Background: Obstructive sleep apnea (OSA), present in 60–70 % of bariatric surgery patients, is a potentially life-threatening condition when not detected and managed appropriately. The best available method to identify the severity of OSA is polysomnography. However, routine polysomnography measurements have not been accepted as standard modality in bariatric surgery. We report our experience with routine polysomnography in a cohort of patients undergoing bariatric surgery to determine the true prevalence of OSA with respect to the different severity levels as determined by the apnea–hypopnea index (AHI). Methods: AHI data were retrospectively collected from all patients who underwent bariatric surgery from 2012 onward, when the performance of preoperative polysomnography became mandatory. Mild, moderate and severe OSA were defined as an AHI ≥5, ≥15 and ≥30/h, respectively. Prevalence and number needed to screen (NNS) were calculated for all OSA severity levels. Results: A total of 1358 patients were included. OSA was detected in 813 (59.9 %; NNS: 2) patients. Moreover, 405 (29.8 %; NNS: 4) patients were diagnosed with an AHI ≥15/h and 213 (15.7 %; NNS: 7) with severe OSA (AHI ≥30/h). Extreme AHI thresholds of ≥60 and ≥90/h were detected in 79 (5.8 %; NNS: 18) and 17 (1.3 %; NNS: 77) patients, respectively. Conclusion: One-third of the bariatric surgery patients have an AHI ≥15/h and would benefit from continuous positive airway pressure therapy. In order to increase perioperative safety and avoid the preventable risk of perioperative complications, we recommend mandatory P(S)G prior to bariatric surgery.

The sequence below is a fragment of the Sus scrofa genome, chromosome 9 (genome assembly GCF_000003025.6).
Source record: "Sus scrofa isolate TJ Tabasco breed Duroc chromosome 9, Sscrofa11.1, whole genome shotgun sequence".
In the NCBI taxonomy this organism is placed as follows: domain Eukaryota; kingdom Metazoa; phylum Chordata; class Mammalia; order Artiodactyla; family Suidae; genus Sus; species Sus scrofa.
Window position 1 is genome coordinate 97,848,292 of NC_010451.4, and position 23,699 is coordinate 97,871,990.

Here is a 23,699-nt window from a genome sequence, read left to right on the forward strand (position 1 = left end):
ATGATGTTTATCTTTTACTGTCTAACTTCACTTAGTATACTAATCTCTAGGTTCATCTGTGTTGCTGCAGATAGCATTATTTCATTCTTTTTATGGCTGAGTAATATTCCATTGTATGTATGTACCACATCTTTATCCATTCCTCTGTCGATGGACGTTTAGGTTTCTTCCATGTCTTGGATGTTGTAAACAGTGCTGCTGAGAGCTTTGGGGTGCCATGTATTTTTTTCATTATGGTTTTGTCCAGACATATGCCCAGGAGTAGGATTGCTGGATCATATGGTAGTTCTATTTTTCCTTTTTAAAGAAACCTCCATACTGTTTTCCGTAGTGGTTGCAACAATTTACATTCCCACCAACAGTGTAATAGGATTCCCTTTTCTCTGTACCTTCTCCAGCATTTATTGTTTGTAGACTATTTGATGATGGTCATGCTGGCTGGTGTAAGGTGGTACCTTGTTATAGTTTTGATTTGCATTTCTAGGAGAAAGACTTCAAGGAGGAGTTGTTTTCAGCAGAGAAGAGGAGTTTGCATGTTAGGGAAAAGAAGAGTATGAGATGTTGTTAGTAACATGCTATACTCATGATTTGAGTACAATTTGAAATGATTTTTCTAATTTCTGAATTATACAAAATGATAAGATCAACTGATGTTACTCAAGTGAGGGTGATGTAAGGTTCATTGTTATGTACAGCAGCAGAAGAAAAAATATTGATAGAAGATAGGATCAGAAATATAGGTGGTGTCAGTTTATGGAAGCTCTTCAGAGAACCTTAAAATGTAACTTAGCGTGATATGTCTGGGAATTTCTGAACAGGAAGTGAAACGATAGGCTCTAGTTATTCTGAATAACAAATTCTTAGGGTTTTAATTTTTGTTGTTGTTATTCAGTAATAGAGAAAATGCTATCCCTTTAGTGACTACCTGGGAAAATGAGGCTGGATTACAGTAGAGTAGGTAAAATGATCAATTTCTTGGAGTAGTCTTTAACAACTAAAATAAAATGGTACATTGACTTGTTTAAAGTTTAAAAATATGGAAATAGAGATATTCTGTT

|Number of pages||4|
|Journal||Surgical Endoscopy and Other Interventional Techniques|
|Publication status||Published - 1 Jan 2017|